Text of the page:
Motorola Mobility, which split off from parent company Motorola on January 4 to become a separately traded entity, reported a fourth-quarter net profit of $80 million compared with a loss of $204 million a year ago.
Fourth-quarter revenue increased 21.3 per cent to $3.4 billion.
It was the second consecutive quarterly profit for the Illinois-based Motorola Mobility after years of losses but the company said it expected to post a loss in the current quarter of between $26 million and $62 million.
The gloomy forecast and competition from the iPhone at Motorola Mobility partner Verizon Wireless combined to send shares in the company down 7.55 per cent to $32.20 in after-hours electronic trading.
Motorola Mobility said it shipped 4.9 million smartphones in the quarter, up from two million a year ago and 3.8 million last quarter.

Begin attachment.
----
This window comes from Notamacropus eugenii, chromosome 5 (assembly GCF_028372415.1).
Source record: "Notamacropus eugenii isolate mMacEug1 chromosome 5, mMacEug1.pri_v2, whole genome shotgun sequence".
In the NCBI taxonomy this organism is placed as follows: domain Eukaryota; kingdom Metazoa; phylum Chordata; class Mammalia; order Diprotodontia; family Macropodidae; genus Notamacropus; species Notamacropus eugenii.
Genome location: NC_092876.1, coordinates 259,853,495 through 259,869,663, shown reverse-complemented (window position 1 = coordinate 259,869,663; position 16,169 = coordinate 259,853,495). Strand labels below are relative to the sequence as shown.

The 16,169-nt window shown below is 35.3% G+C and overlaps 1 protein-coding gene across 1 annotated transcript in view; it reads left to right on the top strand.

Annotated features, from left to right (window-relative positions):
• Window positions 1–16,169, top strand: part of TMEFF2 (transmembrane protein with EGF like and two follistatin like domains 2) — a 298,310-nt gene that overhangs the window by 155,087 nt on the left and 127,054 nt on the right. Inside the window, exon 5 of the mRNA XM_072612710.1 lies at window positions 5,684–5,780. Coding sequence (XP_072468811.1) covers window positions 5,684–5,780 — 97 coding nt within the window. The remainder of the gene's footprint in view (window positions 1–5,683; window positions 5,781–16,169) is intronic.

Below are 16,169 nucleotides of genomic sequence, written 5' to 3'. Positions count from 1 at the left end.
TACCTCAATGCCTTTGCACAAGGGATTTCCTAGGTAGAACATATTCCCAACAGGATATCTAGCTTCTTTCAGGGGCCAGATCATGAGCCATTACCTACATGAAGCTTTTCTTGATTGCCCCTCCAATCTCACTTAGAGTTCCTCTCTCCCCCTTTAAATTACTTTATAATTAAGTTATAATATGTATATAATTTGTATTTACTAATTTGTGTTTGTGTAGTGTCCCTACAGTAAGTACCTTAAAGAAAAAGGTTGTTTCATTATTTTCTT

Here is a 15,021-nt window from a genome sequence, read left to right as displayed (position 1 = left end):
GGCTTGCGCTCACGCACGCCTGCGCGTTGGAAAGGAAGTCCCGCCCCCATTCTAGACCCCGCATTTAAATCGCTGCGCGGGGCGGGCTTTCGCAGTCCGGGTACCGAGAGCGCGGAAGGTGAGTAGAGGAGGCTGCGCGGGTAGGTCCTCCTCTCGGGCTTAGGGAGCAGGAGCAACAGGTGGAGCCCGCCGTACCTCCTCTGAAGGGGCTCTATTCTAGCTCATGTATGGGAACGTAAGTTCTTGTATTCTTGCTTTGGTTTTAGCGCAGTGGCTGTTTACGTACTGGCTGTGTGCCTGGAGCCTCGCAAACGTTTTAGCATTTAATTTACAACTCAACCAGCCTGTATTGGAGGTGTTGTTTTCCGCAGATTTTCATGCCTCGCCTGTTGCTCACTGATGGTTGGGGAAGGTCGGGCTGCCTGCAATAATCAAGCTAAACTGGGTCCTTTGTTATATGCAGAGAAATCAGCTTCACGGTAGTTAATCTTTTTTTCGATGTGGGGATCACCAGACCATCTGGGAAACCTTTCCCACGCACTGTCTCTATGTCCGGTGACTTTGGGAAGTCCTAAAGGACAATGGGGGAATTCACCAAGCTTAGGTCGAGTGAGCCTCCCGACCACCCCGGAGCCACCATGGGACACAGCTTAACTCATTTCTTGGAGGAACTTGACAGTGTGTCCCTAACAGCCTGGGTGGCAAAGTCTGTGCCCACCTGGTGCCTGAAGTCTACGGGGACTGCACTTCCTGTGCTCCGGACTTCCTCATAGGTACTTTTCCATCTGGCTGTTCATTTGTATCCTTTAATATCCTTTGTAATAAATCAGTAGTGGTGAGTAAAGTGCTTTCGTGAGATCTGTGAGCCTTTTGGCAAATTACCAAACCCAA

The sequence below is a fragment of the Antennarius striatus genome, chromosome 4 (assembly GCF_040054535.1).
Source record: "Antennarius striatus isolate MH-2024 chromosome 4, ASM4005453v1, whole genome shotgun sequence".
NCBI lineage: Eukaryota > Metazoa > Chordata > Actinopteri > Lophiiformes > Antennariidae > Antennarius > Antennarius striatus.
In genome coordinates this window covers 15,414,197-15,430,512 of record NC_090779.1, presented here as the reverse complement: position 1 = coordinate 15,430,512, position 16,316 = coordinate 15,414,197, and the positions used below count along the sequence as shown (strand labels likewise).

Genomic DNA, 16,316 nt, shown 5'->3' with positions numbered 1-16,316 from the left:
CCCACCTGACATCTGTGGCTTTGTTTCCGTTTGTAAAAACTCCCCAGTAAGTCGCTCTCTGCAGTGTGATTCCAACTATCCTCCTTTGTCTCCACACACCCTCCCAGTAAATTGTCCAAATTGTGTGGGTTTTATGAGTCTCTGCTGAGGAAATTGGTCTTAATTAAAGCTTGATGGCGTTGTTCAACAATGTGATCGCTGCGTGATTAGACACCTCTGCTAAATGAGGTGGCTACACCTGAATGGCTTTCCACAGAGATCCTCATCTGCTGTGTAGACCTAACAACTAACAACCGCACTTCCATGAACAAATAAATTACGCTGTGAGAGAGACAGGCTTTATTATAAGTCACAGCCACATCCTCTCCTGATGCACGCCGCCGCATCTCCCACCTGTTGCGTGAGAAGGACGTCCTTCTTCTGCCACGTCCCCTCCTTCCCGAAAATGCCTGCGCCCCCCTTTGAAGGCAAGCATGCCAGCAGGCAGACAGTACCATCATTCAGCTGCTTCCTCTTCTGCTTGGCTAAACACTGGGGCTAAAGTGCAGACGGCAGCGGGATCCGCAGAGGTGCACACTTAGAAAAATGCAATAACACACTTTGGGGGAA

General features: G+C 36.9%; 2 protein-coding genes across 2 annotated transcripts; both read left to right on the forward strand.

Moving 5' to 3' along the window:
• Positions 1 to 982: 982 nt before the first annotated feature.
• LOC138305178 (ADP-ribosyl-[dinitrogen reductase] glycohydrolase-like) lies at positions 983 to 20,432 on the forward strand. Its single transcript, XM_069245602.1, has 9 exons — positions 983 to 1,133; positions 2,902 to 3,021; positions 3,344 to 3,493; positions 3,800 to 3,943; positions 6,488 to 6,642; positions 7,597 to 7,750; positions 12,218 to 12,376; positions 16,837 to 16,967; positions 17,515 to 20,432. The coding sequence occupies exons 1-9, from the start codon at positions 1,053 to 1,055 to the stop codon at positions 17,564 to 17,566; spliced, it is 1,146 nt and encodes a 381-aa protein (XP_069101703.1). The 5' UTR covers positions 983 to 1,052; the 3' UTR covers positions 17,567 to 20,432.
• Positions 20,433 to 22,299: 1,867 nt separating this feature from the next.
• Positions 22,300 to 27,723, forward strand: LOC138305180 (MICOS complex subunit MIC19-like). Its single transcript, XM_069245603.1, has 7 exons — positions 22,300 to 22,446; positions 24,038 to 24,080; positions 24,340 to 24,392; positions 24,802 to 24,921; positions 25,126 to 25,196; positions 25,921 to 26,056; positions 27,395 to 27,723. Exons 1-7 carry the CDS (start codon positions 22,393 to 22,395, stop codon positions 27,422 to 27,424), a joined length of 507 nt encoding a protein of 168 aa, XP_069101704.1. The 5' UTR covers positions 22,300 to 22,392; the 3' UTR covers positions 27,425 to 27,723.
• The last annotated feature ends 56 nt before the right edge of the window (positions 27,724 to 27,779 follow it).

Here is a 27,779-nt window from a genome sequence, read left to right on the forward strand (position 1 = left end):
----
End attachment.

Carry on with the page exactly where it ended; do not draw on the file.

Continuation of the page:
But Motorola Mobility chairman and chief executive Sanjay Jha said there had been "a little slowdown" in sales since the announcement Verizon Wireless would begin selling the iPhone next month, ending AT&T's monopoly over the device.
Jha, who has tied the company's fortunes to Google's Android mobile operating system, expressed confidence in the future of the company.
"The improvement in our financial results last year, including profitability in the fourth quarter, is indicative of the progress we have made in delivering innovative smartphones and improving the Mobile Devices business," he said.
"With the global opportunities ahead, along with our diversified portfolio, our brand, and our people, we are well positioned to grow, and further improve our financial results in 2011," Jha said.
Jha said that Motorola's answer to the iPad, an Android-based tablet called Xoom, which was crowned the best new gadget at the Consumer Electronics Show (CES) earlier this month, would go on sale in February.
Motorola Mobility also said it expects to sell between 20 million and 23 million smartphones and tablet computers this year.